Extreme weather to put strain on disaster services
The mercury hit 45.7 degrees on Friday at Sydney?s Big Day Out. Photo: Edwina Pickles
THE capacity of fire and emergency services to respond to natural disasters will need to be increased if extreme weather events intensify because of climate change, the council representing Australia's emergency services has warned.
The Australasian Fire and Emergency Service Authorities Council (AFAC), which represents bodies including the Country Fire Authority and the Metropolitan Fire Brigade, says any increases in extreme weather events will have implications for funding of staff and infrastructure.
In a submission to a Senate committee investigation into extreme weather events, the council said a trend to larger emergencies would also require more extensive ''surge capacity'' to deal with the worst events.
It said this would include greater co-operation between state emergency services, and significant volunteer capacity on hand if interstate counterparts were unable to help out because of their own emergencies.
In a separate submission, scientists at the Centre of Excellence for Climate System Science said there was high confidence in scientific models asserting there will be more hotter days and heatwaves with climate change. There is lower confidence in changes to rainfall, the group said, but studies show a trend towards greater frequency of drought and days of heavy rainfall. The hotter, drier conditions will lead to increased days of extreme fire danger, the submission states.
AFAC's manager of operations, Paul Considine, said it had sought scientific advice in 2009 on the impacts of climate change on extreme weather. ''We've been careful; we are not climate science experts. Our position is the science is there, we have accepted the science that has been presented to us, and if it is correct, we can predict these certain results,'' he said.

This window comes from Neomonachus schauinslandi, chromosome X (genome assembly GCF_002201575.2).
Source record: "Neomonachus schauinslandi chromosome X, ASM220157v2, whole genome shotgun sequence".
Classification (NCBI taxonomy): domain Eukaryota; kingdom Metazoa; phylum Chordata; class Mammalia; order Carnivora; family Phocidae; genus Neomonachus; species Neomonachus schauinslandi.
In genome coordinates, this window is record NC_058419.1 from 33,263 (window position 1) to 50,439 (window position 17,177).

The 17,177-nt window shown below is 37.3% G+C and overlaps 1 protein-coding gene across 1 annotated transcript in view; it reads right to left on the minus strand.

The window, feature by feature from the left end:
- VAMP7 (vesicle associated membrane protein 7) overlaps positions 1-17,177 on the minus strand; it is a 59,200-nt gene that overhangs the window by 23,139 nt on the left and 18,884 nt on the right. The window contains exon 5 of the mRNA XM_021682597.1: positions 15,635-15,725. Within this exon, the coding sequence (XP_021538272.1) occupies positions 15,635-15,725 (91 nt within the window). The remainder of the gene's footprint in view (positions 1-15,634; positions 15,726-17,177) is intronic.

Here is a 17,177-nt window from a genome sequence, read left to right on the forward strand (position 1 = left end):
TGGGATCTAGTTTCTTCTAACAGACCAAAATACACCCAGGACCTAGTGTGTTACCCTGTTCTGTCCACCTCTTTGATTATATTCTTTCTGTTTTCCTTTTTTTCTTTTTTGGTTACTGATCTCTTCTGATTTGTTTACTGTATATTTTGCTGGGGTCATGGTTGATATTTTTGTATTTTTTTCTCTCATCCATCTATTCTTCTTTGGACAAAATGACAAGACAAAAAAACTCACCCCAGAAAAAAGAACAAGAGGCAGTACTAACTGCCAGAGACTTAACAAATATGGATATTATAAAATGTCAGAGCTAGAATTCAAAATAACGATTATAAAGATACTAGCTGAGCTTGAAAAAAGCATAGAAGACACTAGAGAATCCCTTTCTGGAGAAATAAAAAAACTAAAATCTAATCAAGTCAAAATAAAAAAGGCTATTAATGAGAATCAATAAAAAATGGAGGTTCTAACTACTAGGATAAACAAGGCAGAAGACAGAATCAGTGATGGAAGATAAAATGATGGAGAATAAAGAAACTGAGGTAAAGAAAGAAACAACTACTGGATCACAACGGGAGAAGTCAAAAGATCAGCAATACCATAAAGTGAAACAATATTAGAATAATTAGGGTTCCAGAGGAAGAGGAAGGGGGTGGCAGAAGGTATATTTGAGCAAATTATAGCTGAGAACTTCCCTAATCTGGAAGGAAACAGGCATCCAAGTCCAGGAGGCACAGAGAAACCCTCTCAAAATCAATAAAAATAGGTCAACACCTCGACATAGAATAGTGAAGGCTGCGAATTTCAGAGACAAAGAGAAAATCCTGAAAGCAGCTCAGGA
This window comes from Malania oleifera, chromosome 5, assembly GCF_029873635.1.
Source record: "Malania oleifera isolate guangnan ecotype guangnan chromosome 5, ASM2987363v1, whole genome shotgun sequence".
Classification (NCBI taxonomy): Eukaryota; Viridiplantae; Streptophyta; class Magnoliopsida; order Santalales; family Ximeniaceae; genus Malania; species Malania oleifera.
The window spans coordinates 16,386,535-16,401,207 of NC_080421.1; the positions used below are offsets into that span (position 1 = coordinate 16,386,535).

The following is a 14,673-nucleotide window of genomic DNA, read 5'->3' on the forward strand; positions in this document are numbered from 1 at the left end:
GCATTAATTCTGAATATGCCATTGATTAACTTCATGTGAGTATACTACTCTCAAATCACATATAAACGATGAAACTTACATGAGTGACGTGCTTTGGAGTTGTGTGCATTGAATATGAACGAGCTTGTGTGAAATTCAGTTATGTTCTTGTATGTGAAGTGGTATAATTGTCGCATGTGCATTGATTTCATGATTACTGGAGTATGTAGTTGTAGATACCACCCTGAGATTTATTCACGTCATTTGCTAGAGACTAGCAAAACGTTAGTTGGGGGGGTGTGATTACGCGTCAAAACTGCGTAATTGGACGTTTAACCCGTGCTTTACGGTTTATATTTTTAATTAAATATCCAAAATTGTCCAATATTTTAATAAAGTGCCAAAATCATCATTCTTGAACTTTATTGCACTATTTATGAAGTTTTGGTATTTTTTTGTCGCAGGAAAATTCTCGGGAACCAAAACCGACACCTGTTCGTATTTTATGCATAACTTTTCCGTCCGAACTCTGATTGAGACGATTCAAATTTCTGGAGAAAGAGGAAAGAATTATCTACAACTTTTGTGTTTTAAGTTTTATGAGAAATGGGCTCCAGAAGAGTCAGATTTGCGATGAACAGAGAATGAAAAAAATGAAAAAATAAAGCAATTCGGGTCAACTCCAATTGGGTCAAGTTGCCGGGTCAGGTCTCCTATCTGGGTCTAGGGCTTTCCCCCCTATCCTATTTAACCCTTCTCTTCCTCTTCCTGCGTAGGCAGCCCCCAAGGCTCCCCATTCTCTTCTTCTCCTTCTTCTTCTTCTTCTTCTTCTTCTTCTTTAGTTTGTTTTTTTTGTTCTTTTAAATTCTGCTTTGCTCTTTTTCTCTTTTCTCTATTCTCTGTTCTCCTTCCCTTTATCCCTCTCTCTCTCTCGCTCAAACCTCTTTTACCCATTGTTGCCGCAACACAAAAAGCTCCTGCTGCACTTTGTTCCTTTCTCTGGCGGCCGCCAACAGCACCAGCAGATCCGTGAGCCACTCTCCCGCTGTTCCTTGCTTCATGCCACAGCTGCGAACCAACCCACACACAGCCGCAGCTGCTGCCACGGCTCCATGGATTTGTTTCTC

''Fire and emergency services are funded and established to meet a certain amount of workload. We are saying if that goes up dramatically you have to resource for whatever comes our way.'' The council also says attention needs to be given to what disaster-prone land is used for, and people who chose to live in those areas should be made aware of the risks.
The submission comes as firefighters battled a blaze in Victoria's east on Friday that destroyed and threatened homes in several small towns. This week, the chairman of the United Nations Intergovernmental Panel on Climate Change, Dr Rajendra Pachauri, told Fairfax Media work by the group had found some extreme weather events, including heatwaves, had become more frequent since 1950. But he cautioned against linking a single weather event to climate change, saying instead the focus should be on long-term trends.
Professor John McAneney, of research centre Risk Frontiers, said studies to date had not shown a correlation between climate change and increased insurance losses due to extreme weather.
He said the increased losses were the result of socio-economic factors such as changes to where people live.